Black and White Trade Marks

Posted by Jane on January 24, 2014 / Posted in Trade Marks
Black and White Trade Marks

Something which occurs quite regularly is a trade mark owner registering their trade mark in black and white but then going on to use that same trade mark in a particular colour or in a number of colours. The question which is asked here is how would this affect those trade mark owners’ rights? Recently, the UKIPO have issued guidance on the relevance of such use with regard to trade mark opposition proceedings.

The Court of Appeal in Specsavers v Asda (C-252/12) proposed a number of issues for the European Court of Justice to consider. The one of main relevance here is:

 “Where a community trade mark is not registered in colour, but had become associated in the mind of a significant portion of the public with a colour by use, the colour which a third party used to represent a sign alleged to have infringed that trade mark was relevant in the global assessment of the likelihood of confusion or unfair advantage under art 9 (1) (b) or art 9 (1) (c).”

The ECJ responded to this and stated that where a trade mark is not registered in colour, but has been extensively used in a particular colour or colours, then the colours in which a third party uses an allegedly infringing sign are relevant when assessing the likelihood of consumer confusion.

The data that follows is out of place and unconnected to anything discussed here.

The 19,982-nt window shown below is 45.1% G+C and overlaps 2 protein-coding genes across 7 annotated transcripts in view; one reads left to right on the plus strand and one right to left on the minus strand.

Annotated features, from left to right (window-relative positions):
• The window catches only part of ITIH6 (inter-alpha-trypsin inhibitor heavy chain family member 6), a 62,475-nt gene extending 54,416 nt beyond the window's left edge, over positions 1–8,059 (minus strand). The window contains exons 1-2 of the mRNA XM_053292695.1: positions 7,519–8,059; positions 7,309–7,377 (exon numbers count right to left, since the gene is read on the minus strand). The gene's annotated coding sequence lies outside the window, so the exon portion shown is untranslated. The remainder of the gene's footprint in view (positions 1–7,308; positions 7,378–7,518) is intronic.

In an additional response, the Tribunal Practice Notice (TPN) 1/2014 has been issued to confirm that where colour is shown to be part of the distinctive character of the earlier mark, even though it is registered in black and white, then the potential use of the latter, opposed mark in that same colour or colours is a relevant factor. This is also the case if the opposition claims the later mark will take unfair advantage of the earlier mark’s reputation.

In the future, anyone who is looking to get a logo protected and are intending on using colour as a key distinguishing feature should definitely register this logo on colour as well as black and white. This will ensure that this feature is taken into account during any dispute, without the need for further evidence.

Harry Jeffries (Law Student)

Jane Coyle
This entry was posted on January 24, 2014 and is filed under Trade Marks. You can follow our blog through the RSS 2.0 feed.